Karla Follestad’s café serves up conversation
Karla Follestad has taught ESL (English as a Second Language) courses for 20 years at Butte Community College, helping her students to overcome the challenges many people in the United States face without speaking, reading and writing skills. Because recent budget cuts whittled down the time English-language learners spend in class, she started the Conversation Café, which meets Tuesdays from 5 to 5:50 p.m. in Room 157 at the Butte College Chico Center. Participants have the opportunity to engage in conversational English with fluent speakers—and, true to a café atmosphere, coffee and cookies are served. For more info, contact Follestad at firstname.lastname@example.org or 566-5750.
What courses do you teach?
Survival Life Skills (entry-level English) is for people with little or no English. They learn conversational English, such as for shopping, doctors’ appointments, looking for an apartment—everyday language skills. The other course is Beginning ESL. These are taught at the Chico Center in the evening because people work and then come in the evening to study.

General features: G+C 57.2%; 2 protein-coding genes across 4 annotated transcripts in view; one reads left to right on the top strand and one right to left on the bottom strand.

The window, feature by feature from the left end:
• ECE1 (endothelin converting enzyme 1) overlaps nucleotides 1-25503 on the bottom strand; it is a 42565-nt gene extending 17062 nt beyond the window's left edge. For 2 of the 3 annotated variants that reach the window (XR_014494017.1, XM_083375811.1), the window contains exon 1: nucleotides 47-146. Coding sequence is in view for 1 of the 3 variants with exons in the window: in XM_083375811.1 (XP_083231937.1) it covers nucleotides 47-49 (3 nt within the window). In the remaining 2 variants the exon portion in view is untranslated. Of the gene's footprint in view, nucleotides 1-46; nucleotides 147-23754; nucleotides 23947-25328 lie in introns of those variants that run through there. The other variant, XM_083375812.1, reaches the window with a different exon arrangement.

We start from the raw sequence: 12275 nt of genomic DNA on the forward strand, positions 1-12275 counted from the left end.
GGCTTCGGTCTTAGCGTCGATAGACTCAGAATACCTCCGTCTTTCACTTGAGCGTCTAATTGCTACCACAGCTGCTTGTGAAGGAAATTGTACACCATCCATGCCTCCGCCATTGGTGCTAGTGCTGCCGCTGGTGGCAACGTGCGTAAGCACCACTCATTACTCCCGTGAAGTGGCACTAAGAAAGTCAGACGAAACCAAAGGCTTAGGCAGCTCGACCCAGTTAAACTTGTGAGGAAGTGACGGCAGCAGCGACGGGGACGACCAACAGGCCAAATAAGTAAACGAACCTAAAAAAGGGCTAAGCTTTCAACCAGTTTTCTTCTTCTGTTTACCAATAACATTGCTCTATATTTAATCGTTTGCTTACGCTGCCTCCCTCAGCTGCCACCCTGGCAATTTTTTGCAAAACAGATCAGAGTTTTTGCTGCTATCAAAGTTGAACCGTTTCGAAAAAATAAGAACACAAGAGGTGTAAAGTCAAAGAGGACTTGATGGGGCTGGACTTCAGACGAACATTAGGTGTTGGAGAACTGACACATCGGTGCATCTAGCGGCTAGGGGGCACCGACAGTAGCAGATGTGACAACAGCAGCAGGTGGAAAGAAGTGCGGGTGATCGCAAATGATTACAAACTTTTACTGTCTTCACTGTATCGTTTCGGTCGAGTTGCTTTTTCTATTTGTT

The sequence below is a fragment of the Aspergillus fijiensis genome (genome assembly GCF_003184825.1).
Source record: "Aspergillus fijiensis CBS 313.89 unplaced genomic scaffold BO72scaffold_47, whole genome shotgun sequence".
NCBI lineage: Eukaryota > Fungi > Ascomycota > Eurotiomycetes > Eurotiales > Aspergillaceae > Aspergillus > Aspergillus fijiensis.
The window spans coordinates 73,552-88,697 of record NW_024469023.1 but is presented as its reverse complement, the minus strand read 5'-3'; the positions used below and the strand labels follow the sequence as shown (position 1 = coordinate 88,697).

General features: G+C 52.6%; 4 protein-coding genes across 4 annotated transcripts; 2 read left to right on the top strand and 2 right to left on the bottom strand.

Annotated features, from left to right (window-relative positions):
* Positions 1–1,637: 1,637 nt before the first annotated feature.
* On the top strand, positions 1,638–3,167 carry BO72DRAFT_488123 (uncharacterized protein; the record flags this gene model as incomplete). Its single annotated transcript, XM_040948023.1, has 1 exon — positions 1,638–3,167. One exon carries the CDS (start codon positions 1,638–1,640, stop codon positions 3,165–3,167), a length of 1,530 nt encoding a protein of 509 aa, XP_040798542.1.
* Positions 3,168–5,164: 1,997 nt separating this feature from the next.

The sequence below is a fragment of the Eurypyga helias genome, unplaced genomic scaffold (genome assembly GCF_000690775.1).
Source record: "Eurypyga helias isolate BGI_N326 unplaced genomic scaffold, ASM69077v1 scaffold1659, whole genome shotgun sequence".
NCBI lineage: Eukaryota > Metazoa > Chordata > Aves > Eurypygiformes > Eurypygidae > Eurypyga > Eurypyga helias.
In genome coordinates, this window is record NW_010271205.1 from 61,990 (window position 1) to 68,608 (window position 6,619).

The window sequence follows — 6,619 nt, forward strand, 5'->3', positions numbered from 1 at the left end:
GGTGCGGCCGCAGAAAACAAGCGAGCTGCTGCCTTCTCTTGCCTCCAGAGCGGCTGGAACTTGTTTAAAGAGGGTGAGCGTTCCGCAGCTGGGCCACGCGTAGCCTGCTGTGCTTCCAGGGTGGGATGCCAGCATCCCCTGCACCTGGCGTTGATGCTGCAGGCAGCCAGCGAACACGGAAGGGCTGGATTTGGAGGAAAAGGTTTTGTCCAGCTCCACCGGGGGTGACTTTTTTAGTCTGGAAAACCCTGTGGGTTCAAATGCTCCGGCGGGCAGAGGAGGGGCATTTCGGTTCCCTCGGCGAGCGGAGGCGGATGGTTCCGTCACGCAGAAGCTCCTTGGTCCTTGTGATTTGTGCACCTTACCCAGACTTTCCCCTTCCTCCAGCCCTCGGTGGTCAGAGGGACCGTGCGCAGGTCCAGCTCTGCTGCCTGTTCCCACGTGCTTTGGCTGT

Who are the students you teach?
Many of the students have just arrived from Latin America, mostly Mexico, with little or no English. We also have some students from Southeast Asia and a smattering of Chinese and Japanese students, some Middle-Easterners, and some North Africans. With the Mexican students, a majority of the older ones have not earned their high-school diplomas in Mexico, because they’ve had to work.
How does Conversation Café work?
The students sit in groups of about four. I make up for each week a set of prompts. Like all prompts, they are just a springboard. Each group’s conversation will have to do with whatever is going on in that group. International students from higher-level courses are welcome at the café too.
What do you need from the community?
We need fluent English speakers. This is an incredible opportunity for people to come and have this direct interaction with people who may not be part of their ordinary lives. I think that can create more empathy and understanding. It’s really important for the students to have the opportunity to converse and communicate in everyday situations. The café brings different groups together, so there’s exposure versus stereotype. It’s about creating community through conversation and getting to know one another. The students need English speakers who will really engage them and be curious and interested so they’ll feel like “I mean something.” Life is about connection and relationships.